Saturday, October 29, 2016

Saturday Musings, 29 October 2016

Good morning,

I can tell the day will confuse me.  I awakened in the dark with the phone's alarm bleating.  I smashed my hand on the virtual button as though it had depth and texture.  I lay with tight chest and aching  legs, grappling with the gloom and trying to figure out why the alarm had sounded later than I intended.

But even so I fell back asleep for an hour, dragging myself downstairs when I heard the dog whining.  I brewed coffee and listened to the latest debate about whether some e-mails prove the Democratic presidential nominee should not hold office and a clip about the Republican nominee's lecherous conduct.  I shook my head and sat in the dining room, surrounded by nearly the same mess that I've been observing since September.  Outside the dog barked into the morning.  At the back door, I watched the tinge of pink spread over the eastern horizon, looking at my clocks, wishing my phone had awakened me as early as I planned. I remained baffled, worried about my competence. The morning had started without me.

Another half hour would pass before I figured out that my devices had re-set themselves to Pacific time.  Wishful thinking has infected everything around me.

A ghost slipped into the house and sat itself down at my table.  It's a woman, with a beaked Syrian nose and liquid brown eyes.  Her bald head rises above the starkness of her gaunt face and bony shoulders.  My mother's frail body barely caused a ripple beneath the sheet after her death.  I want nothing more than to remember how she danced through life.  If she insists on haunting me, I want her ghost to wear blue denim wrap around skirts and short-sleeve colored T-shirts, with a cross-body home-made corduroy bag slung round her plump torso. Instead her emaciated body trembles now, as her ghost surveys the clutter around her, the flotsam and jetsam of my depressed days.  She raises her hairless head to fix her gaze on me.  Her message sears my heart.   I pull my body from the chair and pour another cup of coffee.

During my grad school days, I frequently drove from the city where I lived to my parents' home in Jennings for Sunday dinner.  Those were my hard-core vegetarian days.  I ate what we'd call "vegan" now, no dairy, no eggs.  Eventually I'd settle into a "lacto-ovo" vegetarian phase which opened a lot of culinary doors.  But during those late 1970s, when I strove to cleanse my body of the toxicity of my year in Boston, I consumed fruits, vegetables, beans, and water.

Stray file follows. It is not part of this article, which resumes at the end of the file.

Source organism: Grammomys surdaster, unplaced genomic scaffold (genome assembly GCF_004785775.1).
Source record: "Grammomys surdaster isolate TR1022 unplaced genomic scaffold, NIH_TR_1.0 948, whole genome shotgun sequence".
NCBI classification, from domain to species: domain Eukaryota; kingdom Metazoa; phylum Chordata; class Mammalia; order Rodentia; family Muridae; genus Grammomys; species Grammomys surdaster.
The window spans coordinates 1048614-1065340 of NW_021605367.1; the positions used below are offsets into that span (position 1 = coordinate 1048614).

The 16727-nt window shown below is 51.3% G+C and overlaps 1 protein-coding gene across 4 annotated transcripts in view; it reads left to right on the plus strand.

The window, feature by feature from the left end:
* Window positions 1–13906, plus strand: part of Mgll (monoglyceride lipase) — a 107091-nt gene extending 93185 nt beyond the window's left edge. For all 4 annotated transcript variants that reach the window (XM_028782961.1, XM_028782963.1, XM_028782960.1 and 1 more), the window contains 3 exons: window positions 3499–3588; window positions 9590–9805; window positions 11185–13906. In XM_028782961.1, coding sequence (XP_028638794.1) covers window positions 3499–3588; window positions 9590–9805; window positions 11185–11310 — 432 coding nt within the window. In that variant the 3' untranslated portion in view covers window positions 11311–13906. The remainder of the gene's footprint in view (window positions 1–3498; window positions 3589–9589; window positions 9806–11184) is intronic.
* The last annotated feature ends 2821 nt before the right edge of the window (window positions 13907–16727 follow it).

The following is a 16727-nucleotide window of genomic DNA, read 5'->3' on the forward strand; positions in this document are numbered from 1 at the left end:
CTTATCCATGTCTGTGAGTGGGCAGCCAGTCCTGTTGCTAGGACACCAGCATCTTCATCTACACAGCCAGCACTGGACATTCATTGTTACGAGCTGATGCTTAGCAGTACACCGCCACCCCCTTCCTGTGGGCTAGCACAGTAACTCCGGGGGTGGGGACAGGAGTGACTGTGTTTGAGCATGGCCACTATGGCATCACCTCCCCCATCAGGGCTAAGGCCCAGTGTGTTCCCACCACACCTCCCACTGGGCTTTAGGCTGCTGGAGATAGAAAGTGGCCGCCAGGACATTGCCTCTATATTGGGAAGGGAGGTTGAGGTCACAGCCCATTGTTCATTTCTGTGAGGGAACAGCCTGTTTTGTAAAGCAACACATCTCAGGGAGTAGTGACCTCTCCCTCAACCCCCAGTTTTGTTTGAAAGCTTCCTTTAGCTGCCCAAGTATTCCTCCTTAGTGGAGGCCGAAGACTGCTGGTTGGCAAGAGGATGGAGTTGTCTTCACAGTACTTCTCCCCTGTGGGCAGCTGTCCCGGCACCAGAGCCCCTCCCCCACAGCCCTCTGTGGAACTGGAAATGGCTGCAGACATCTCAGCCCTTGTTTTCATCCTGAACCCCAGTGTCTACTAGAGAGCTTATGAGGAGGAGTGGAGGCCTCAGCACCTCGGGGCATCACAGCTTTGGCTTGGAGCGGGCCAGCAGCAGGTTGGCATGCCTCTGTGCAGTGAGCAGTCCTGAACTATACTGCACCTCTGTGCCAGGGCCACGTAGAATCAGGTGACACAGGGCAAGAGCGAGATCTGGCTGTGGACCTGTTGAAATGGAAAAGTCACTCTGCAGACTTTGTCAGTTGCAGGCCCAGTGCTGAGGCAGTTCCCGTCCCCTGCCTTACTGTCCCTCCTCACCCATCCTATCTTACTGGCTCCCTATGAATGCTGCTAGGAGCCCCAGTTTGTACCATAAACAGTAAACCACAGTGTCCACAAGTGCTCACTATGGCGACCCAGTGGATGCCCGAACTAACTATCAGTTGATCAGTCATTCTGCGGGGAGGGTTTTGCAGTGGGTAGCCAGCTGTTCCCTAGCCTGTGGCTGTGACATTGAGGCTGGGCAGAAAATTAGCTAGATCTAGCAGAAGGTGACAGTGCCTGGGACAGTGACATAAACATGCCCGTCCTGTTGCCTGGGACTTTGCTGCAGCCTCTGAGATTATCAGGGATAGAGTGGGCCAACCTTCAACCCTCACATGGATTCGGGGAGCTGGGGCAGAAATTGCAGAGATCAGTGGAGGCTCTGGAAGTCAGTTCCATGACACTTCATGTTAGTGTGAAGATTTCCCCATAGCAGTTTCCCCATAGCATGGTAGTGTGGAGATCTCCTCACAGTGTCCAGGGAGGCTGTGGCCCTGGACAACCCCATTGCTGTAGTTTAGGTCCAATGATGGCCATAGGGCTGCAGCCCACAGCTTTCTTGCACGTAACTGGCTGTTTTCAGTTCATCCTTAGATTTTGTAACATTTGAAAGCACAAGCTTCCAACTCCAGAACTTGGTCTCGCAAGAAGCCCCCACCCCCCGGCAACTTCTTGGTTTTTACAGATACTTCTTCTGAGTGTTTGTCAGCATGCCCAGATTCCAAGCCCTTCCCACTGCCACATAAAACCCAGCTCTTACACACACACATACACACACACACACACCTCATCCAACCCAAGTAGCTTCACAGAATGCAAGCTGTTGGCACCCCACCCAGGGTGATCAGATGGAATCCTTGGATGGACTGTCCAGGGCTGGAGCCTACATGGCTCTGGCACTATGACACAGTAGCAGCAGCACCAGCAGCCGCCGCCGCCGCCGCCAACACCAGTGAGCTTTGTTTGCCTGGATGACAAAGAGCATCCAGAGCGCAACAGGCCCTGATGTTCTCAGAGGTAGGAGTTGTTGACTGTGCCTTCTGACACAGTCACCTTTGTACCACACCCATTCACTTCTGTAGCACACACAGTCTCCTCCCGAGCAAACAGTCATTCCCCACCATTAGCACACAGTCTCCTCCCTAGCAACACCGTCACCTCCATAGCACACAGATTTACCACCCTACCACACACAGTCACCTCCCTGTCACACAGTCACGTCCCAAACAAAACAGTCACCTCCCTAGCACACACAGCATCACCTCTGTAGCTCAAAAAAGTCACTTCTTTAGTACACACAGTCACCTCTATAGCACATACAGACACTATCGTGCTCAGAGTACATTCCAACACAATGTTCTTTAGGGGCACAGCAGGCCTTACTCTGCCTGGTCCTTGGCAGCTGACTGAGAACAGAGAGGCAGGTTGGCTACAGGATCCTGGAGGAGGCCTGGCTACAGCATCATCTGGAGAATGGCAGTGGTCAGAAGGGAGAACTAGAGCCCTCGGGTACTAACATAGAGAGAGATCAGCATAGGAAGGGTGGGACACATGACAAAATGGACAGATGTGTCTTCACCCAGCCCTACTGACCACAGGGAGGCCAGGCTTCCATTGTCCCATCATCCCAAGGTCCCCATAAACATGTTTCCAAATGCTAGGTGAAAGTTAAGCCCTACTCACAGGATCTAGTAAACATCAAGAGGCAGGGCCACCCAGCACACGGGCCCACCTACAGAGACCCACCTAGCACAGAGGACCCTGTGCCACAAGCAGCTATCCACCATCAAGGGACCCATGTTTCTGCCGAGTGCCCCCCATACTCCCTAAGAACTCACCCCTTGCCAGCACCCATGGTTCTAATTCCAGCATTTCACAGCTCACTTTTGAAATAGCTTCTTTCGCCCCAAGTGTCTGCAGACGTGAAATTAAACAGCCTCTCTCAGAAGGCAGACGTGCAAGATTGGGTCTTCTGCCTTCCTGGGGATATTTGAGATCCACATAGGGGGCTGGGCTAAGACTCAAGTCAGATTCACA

My mother found clever ways to feed me.  While she and Daddy ate fried chicken, I'd munch a black-bean loaf shot through with sunflower seeds and avocado.  I think my Mom read every hippie cookbook that the library offered just to lure me to her table.  Still she'd simmer soup on the stove, hoping to tempt me with fat noodles and stop the downward plunge of my weight.  She mildly suggested that I consider an Orange Freeze from Steak 'n' Shake when my weight dropped below 100.  I shrugged her off.  I dragged out the chapter of my adviser's book which I had been assigned to write, and described my theories and how I intended to articulate them.  I showed her my wait-list letter for the Fletcher School of Diplomacy.  She didn't ask how I'd pay for a D.C. apartment.  She just listened.

Beside my laptop, on the desk in what has become the guest bedroom, the stack of papers from my mad dash to finish my 2015 tax return gather dust.  The top layer has drops of blood from the frenzy when I sank a knife into my left index finger that night.  Twelve days later, the cut has almost entirely closed.  My butterfly job  along with an entire packet of dusty wound sealant staunched the flow of blood.  The top of my laptop still bears the christening sheen of brown powder.  I barely feel the pain any more.  Like so many other wounds, the surface healing covers its malaise.